FN20. According to Edward Laumann's study, regarding the number of break-ups and sexual partners study showed: hetero-sexual men (15.7), homosexual men (44.3), heterosexual women (4.9), homosexual women (18.7). However, it appears this study inquired of the subjects number of sexual partners as opposed to the number of relationships. The Social Organization of Sexuality-Sexual Practices In the United States, The University of Chicago Press, Chicago and London, 1994.
FN21. Including suicide, relationship break-ups, multiple sex partners, substance abuse.
*11 During Dr. Rekers' testimony, attention was drawn to his authorship of a St. Thomas Law Review FN22 article entitled “An Empirically Supported Ra-tional Basis for Prohibiting Adoption, Foster Parent-ing, and Contested Child Custody by Any Person in a Household that Includes a Homosexually-Behaving Member” wherein the doctor heavily cited to the conclusions of a colleague who is sharply criticized as distorting data and was censured and ousted FN23 by the American Psychological Association for mis-reporting evidence regarding homosexual house-holds. Although the American Psychological Asso-ciation, has concluded that there is no difference be-tween heterosexual and homosexual parenting, Dr. Rekers believes the Association's stance is political and not based on science. Dr. Rekers' much contested and hardly empirical article also cited to journals from authors who were neither psychotherapists nor social scientists.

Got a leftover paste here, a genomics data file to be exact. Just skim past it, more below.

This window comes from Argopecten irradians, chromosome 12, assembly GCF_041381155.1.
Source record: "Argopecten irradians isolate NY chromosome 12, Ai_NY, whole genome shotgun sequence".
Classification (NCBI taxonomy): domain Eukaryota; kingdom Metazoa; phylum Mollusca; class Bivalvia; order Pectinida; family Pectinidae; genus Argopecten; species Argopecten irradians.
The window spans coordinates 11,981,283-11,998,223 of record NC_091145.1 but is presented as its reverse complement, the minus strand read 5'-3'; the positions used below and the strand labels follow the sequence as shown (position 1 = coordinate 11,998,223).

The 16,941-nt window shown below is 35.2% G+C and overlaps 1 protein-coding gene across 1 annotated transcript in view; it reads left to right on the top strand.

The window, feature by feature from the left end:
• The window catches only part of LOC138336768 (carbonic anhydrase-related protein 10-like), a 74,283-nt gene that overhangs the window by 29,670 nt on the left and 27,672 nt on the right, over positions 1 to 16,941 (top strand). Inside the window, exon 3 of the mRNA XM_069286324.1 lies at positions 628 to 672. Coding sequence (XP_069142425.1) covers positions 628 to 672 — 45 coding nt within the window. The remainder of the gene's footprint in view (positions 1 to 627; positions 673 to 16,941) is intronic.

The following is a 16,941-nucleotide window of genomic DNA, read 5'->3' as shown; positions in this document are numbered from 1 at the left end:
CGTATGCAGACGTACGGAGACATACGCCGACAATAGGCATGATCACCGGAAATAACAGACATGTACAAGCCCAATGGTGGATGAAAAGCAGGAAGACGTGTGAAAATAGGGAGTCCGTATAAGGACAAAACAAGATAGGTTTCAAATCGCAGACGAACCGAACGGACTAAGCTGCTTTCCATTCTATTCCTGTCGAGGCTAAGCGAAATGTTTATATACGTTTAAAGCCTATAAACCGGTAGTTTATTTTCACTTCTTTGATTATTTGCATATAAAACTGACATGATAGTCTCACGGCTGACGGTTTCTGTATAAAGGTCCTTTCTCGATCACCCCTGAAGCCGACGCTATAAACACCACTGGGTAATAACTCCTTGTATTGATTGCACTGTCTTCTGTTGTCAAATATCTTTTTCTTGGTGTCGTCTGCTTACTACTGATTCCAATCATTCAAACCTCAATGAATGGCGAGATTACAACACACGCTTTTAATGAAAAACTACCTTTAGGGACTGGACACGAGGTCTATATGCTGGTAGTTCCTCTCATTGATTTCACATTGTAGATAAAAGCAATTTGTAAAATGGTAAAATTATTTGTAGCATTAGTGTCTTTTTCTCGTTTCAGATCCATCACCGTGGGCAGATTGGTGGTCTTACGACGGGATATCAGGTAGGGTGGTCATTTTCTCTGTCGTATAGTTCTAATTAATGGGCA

FN22. St. Thomas Law Review, 2005/2006, Volume 18. Issue 2, pages 325-424.
FN23. Or voluntarily withdrew in lieu of ousting.